Crossing the Rubicon

Posted on February 4, 2011 – 2:00 AM | by OldManFoster
  • Share

By Niki Kangas, Photo by Scott Duncan

Many Midtowners have tossed back copious happy pints at Sacramento’s favorite brewpub, The Rubicon, but most of us don’t have a clue about the brains behind the brew. These days the taps belong to quite a nice chap, Glynn Phillips. I sat down with Glynn on a bottling day for their winter seasonal, and so was able to enjoy a conversation paired with a freshly bottled 22 oz. Capricorn Black, all before noon. Says Glynn, “It’s not a beginning conversation and an ending conversation here, it’s a conversation over a pint of beer that’s been going on for six years now.”

How did you get into the beer business?

I started brewing beer because I was in high school, and my parents wouldn’t let me drink. Both of them worked, and my neighbor and I would go to the home brewing shop and buy all the stuff we needed to make beer, and make a batch of beer, then put it in the shed, and let it ferment out there. My parents would come home and be like, “You cleaned the kitchen!” and we’d be like, “Yeah, we cleaned the kitchen!” and none of the beer was any good.

I’m actually not a brewer, I work with the brewers, but I have people who work for me who are renowned, who are exceptional, both Scott Cramlet and Aldred Griffin are truly gifted brewers, and they’re the ones that do it all. I’m just, you know the owner, chief paper pusher, and counselor.

How did you become associated with Scott and Aldred?

They came with the business. I started brewing when I was in high school, and I worked in restaurants all through college; when I graduated college I started working for corporations, because that’s kind of what everyone was thinking I should do… but I just hated it! I was working for Campbell’s Soup, and they moved me to Reno, where I didn’t know a soul, and I [got a job at the] brewery in town, Great Basin Brewing Co. in Sparks. I’d work for Campbell’s during the day, and the restaurant at night, and that’s kind of how I got started in the beer business; after about 3 or 4 years of doing that, I quit Campbell’s and was working at Great Basin solely, and was recruited by Brendan Moylan, the owner of Marin and Moylan’s Brewing Co. to be the general manager of Marin Brewing Co. where I worked for seven years before I bought the Rubicon from a good friend of mine, Ed Brown, in June of 2005.

Why, given the higher expense, do you emphasize sourcing locally?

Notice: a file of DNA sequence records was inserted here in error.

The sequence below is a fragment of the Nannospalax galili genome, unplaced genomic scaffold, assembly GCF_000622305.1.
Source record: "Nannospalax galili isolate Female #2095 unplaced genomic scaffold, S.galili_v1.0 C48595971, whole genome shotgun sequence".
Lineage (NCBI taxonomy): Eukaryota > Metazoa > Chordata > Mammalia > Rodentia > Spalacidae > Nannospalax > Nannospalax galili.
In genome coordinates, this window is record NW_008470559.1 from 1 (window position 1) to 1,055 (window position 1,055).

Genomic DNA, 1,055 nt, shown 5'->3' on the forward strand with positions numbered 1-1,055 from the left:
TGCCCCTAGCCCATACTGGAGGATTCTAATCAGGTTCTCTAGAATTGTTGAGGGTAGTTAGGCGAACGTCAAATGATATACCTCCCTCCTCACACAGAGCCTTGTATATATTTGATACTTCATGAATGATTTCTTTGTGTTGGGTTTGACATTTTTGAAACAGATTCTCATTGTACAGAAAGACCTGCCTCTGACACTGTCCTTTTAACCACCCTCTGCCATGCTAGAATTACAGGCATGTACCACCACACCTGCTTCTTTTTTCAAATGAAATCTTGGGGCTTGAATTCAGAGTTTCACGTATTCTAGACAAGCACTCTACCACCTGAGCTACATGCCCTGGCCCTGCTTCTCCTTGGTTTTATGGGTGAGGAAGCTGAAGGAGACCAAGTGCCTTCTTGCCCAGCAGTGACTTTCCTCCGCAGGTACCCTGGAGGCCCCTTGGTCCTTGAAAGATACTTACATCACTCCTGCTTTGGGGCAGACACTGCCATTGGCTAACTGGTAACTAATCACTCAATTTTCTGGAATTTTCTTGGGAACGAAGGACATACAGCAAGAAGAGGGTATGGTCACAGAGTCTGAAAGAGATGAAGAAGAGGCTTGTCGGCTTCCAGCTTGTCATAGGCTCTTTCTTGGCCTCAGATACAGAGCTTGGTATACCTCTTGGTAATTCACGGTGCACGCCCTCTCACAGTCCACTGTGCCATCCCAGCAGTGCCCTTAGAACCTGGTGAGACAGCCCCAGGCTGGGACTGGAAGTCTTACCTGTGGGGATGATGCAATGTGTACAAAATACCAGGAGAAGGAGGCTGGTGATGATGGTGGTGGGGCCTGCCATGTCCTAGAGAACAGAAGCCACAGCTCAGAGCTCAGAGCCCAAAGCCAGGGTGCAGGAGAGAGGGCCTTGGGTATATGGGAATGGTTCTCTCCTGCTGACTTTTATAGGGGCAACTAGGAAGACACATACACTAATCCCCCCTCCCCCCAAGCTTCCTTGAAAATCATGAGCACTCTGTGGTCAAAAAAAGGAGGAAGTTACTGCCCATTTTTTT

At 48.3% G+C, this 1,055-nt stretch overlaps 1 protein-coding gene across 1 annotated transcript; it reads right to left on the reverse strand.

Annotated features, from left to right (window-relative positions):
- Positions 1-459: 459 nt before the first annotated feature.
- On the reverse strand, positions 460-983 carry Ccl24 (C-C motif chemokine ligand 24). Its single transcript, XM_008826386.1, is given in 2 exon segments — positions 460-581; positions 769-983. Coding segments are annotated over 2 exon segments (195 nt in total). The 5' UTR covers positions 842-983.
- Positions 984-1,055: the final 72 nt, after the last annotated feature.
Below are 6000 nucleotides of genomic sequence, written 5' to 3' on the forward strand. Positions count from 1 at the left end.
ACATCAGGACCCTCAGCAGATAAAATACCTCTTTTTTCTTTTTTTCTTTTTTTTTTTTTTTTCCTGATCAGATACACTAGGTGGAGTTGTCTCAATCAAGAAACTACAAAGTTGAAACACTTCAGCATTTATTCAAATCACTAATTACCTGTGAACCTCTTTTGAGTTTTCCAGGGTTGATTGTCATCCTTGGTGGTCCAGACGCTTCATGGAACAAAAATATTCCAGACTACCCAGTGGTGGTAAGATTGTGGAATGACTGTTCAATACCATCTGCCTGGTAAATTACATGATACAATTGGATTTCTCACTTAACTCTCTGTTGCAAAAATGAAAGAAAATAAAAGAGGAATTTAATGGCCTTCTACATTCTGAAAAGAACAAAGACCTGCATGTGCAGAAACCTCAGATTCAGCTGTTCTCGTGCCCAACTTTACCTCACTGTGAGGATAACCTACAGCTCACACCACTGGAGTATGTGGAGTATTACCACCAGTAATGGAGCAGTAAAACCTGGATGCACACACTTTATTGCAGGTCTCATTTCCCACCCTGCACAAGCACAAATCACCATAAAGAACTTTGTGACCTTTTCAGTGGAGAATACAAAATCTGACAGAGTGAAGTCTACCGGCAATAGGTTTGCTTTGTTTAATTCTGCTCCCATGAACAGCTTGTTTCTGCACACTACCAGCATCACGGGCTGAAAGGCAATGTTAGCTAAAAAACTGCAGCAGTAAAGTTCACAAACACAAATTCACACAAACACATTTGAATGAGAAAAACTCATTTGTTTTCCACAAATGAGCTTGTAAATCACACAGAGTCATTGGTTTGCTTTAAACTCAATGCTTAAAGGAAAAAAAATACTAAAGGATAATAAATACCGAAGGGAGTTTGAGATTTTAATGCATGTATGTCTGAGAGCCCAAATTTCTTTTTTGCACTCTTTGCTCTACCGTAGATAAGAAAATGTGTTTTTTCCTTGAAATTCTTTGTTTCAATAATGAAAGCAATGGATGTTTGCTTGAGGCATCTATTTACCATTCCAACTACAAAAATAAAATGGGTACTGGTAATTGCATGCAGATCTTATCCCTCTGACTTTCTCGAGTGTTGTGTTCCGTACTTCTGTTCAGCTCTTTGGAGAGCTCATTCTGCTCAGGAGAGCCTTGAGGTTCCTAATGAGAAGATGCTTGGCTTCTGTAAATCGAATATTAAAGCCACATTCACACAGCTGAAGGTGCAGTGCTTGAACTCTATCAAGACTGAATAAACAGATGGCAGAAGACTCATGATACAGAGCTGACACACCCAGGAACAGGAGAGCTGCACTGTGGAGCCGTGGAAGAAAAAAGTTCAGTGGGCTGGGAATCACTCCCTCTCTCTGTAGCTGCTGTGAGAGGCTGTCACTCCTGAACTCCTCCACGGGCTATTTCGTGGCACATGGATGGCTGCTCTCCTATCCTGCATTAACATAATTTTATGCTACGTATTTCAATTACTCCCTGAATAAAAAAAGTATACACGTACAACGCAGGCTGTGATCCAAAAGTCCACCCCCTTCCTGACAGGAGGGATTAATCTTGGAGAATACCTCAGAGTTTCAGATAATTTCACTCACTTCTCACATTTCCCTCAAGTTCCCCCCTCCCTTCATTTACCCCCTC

Most of the products we buy locally are fresher, we can get them more often, and I feel as though it’s supporting the local economy; let’s say you’re the owner of Grateful Bread Company and we’re one of your good customers, you say to yourself, “You know, I should stop by there,” and it’s a nice synergy we really try to use here, in Midtown, in Sacramento, and in California.

Why do you put on the annual Midtown Community Festival event?

Well, it all started because I have a special needs son. The state of California has given me a tremendous amount of support in terms of a whole host of things of things that they do for people who have special needs children; I don’t like taking anything for free… I went and toured the Boys and Girls Club facility and just was so impressed with what they were doing over there and how they managed the kids, and just the whole program… We wanted to do a street festival right in front of the Rubicon where every single penny goes to a charity. I help organize it, but it’s really the Boys and Girls Club that does that event, and I’m one of the main sponsors of it, but there are SO many people that donate to that event.

Folks seem to fantasize that owning a business is a lucrative cakewalk, but I know from experience that it’s actually incredibly tough. What keeps you going?

I was driving home one day, and there’s the guy that runs the California Small Brewer’s Association, his name’s Tom McCormick, and he is an advocate for the industry at the Capitol. I was having one of those days where I had to yell at a cook, and fire a vendor, I stubbed my toe, and the whole day was just awful. And I’m driving home, I’m white-knuckled, and Tom calls me, so I tell him I’m having this terrible day, and he says, “Well, Glynn, think about it this way; at least you’re in the beer business!”

Tags: , ,

  1. 4 Responses to “Crossing the Rubicon”

  2. avatar

    By Brent Ainsworth on Feb 5, 2011 | Reply

    I grew up with Glynn in Moraga and have worked with him a little bit in the beer industry. I think the reason why the Rubicon is such a great place is because Glynn is such a great guy. He works his butt off and makes sure everything is done with quality in mind. The brewers do a fantastic job and those of us who live further away from the brewpub wish we had greater access to those killer brews. It’s awesome to find Rubicon ales in stores down here, though. Anyway, three cheers to Glynn and his crew.

  3. avatar

    By Tom Nunes on Feb 6, 2011 | Reply

    The Rubicon is great because the staff is a reflection of it’s owner. Glynn is a super guy putting out fantastic beer as well as food. He gives back to the community and is a great father and role model. As I type this right now, I’m drinking a Rubicon IPA. My favorite Rubicon brew. Thanks Glynn for all you do!

  4. avatar

    By mike on Mar 21, 2011 | Reply

    Tom whats up man

  1. 1 Trackback(s)

  2. Oct 20, 2011: Crossing the Rubicon article by Midtown Monthly | Rubicon Brewing Company

Post a Comment